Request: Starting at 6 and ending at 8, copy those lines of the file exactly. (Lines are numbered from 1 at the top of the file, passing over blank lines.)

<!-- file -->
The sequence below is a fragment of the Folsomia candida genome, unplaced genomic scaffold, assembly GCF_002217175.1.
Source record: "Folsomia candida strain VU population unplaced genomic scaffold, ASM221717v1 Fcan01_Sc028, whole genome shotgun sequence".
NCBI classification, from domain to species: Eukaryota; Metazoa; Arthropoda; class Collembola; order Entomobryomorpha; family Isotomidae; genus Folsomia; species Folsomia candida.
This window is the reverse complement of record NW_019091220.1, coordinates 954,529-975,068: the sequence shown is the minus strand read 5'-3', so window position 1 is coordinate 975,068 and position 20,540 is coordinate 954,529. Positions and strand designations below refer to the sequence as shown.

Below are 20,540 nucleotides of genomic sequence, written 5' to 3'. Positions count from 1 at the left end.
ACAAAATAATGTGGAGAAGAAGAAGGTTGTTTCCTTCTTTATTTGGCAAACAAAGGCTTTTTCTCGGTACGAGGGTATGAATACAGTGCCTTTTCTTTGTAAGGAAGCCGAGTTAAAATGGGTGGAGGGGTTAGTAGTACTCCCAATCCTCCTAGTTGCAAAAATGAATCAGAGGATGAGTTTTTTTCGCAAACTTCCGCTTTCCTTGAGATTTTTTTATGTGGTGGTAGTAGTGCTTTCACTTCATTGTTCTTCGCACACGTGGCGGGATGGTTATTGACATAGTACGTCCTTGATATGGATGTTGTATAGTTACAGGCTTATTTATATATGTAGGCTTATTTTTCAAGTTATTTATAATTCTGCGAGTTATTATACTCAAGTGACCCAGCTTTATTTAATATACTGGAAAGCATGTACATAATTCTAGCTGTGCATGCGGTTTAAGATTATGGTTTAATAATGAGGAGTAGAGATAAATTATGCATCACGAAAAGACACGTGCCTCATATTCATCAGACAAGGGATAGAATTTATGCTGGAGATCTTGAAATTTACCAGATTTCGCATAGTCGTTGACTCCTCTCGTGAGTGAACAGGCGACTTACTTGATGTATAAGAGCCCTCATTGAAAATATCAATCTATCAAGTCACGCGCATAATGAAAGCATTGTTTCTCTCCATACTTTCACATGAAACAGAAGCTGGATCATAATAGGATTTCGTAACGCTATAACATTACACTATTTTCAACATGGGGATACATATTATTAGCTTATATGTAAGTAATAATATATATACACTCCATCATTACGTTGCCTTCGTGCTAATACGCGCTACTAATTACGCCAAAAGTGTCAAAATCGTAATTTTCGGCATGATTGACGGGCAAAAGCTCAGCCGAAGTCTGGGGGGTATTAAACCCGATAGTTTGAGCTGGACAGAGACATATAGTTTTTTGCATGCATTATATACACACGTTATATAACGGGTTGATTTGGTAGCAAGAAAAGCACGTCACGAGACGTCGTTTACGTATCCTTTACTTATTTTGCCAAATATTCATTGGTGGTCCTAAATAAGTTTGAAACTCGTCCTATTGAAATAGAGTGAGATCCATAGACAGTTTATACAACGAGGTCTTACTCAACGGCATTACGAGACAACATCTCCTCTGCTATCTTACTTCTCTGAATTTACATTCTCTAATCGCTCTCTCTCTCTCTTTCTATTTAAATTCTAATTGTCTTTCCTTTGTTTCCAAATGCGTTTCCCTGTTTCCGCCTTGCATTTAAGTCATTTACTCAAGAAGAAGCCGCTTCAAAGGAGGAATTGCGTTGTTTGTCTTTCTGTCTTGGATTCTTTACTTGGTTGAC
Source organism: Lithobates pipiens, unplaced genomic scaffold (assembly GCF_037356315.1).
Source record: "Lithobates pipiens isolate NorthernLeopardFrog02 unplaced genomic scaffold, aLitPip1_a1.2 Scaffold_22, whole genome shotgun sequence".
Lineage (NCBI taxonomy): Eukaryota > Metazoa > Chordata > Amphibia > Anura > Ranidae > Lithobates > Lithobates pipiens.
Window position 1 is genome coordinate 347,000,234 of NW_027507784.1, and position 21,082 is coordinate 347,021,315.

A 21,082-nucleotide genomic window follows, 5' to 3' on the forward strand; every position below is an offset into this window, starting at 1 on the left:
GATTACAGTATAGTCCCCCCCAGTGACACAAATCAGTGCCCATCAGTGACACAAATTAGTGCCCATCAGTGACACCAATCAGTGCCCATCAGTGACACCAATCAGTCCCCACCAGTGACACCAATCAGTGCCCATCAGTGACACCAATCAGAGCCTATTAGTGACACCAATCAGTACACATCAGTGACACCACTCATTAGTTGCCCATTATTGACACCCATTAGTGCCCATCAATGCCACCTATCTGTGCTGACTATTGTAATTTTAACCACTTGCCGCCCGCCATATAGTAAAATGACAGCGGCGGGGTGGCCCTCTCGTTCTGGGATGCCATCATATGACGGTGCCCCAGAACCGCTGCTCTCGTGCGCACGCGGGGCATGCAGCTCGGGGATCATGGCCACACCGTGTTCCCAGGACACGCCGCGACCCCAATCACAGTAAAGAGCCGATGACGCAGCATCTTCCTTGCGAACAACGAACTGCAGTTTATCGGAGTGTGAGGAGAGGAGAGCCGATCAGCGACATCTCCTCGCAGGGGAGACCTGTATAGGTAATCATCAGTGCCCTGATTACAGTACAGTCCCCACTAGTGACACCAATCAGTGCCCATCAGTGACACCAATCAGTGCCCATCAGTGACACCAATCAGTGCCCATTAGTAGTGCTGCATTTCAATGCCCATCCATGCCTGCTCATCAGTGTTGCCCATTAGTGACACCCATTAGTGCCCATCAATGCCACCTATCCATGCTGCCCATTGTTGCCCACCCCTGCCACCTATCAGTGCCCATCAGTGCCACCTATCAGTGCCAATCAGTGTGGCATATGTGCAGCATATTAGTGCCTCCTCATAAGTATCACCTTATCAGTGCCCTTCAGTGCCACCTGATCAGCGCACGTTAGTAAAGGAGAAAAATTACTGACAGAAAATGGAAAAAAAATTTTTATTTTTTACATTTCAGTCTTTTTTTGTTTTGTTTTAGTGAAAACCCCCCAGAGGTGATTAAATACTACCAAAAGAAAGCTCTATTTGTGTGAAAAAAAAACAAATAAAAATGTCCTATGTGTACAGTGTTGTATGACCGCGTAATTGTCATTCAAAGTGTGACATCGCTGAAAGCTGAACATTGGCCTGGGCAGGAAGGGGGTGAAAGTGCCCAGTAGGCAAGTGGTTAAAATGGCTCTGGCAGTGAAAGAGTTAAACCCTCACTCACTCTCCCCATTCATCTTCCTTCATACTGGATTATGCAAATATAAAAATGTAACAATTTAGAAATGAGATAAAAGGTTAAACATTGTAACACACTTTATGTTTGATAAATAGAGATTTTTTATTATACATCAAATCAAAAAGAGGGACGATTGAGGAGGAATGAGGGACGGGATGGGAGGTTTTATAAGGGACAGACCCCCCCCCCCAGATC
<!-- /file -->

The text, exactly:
ACAAAATAATGTGGAGAAGAAGAAGGTTGTTTCCTTCTTTATTTGGCAAACAAAGGCTTTTTCTCGGTACGAGGGTATGAATACAGTGCCTTTTCTTTGTAAGGAAGCCGAGTTAAAATGGGTGGAGGGGTTAGTAGTACTCCCAATCCTCCTAGTTGCAAAAATGAATCAGAGGATGAGTTTTTTTCGCAAACTTCCGCTTTCCTTGAGATTTTTTTATGTGGTGGTAGTAGTGCTTTCACTTCATTGTTCTTCGCACACGTGGCGGGATGGTTATTGACATAGTACGTCCTTGATATGGATGTTGTATAGTTACAGGCTTATTTATATATGTAGGCTTATTTTTCAAGTTATTTATAATTCTGCGAGTTATTATACTCAAGTGACCCAGCTTTATTTAATATACTGGAAAGCATGTACATAATTCTAGCTGTGCATGCGGTTTAAGATTATGGTTTAATAATGAGGAGTAGAGATAAATTATGCATCACGAAAAGACACGTGCCTCATATTCATCAGACAAGGGATAGAATTTATGCTGGAGATCTTGAAATTTACCAGATTTCGCATAGTCGTTGACTCCTCTCGTGAGTGAACAGGCGACTTACTTGATGTATAAGAGCCCTCATTGAAAATATCAATCTATCAAGTCACGCGCATAATGAAAGCATTGTTTCTCTCCATACTTTCACATGAAACAGAAGCTGGATCATAATAGGATTTCGTAACGCTATAACATTACACTATTTTCAACATGGGGATACATATTATTAGCTTATATGTAAGTAATAATATATATACACTCCATCATTACGTTGCCTTCGTGCTAATACGCGCTACTAATTACGCCAAAAGTGTCAAAATCGTAATTTTCGGCATGATTGACGGGCAAAAGCTCAGCCGAAGTCTGGGGGGTATTAAACCCGATAGTTTGAGCTGGACAGAGACATATAGTTTTTTGCATGCATTATATACACACGTTATATAACGGGTTGATTTGGTAGCAAGAAAAGCACGTCACGAGACGTCGTTTACGTATCCTTTACTTATTTTGCCAAATATTCATTGGTGGTCCTAAATAAGTTTGAAACTCGTCCTATTGAAATAGAGTGAGATCCATAGACAGTTTATACAACGAGGTCTTACTCAACGGCATTACGAGACAACATCTCCTCTGCTATCTTACTTCTCTGAATTTACATTCTCTAATCGCTCTCTCTCTCTCTTTCTATTTAAATTCTAATTGTCTTTCCTTTGTTTCCAAATGCGTTTCCCTGTTTCCGCCTTGCATTTAAGTCATTTACTCAAGAAGAAGCCGCTTCAAAGGAGGAATTGCGTTGTTTGTCTTTCTGTCTTGGATTCTTTACTTGGTTGAC
Source organism: Lithobates pipiens, unplaced genomic scaffold (assembly GCF_037356315.1).
Source record: "Lithobates pipiens isolate NorthernLeopardFrog02 unplaced genomic scaffold, aLitPip1_a1.2 Scaffold_22, whole genome shotgun sequence".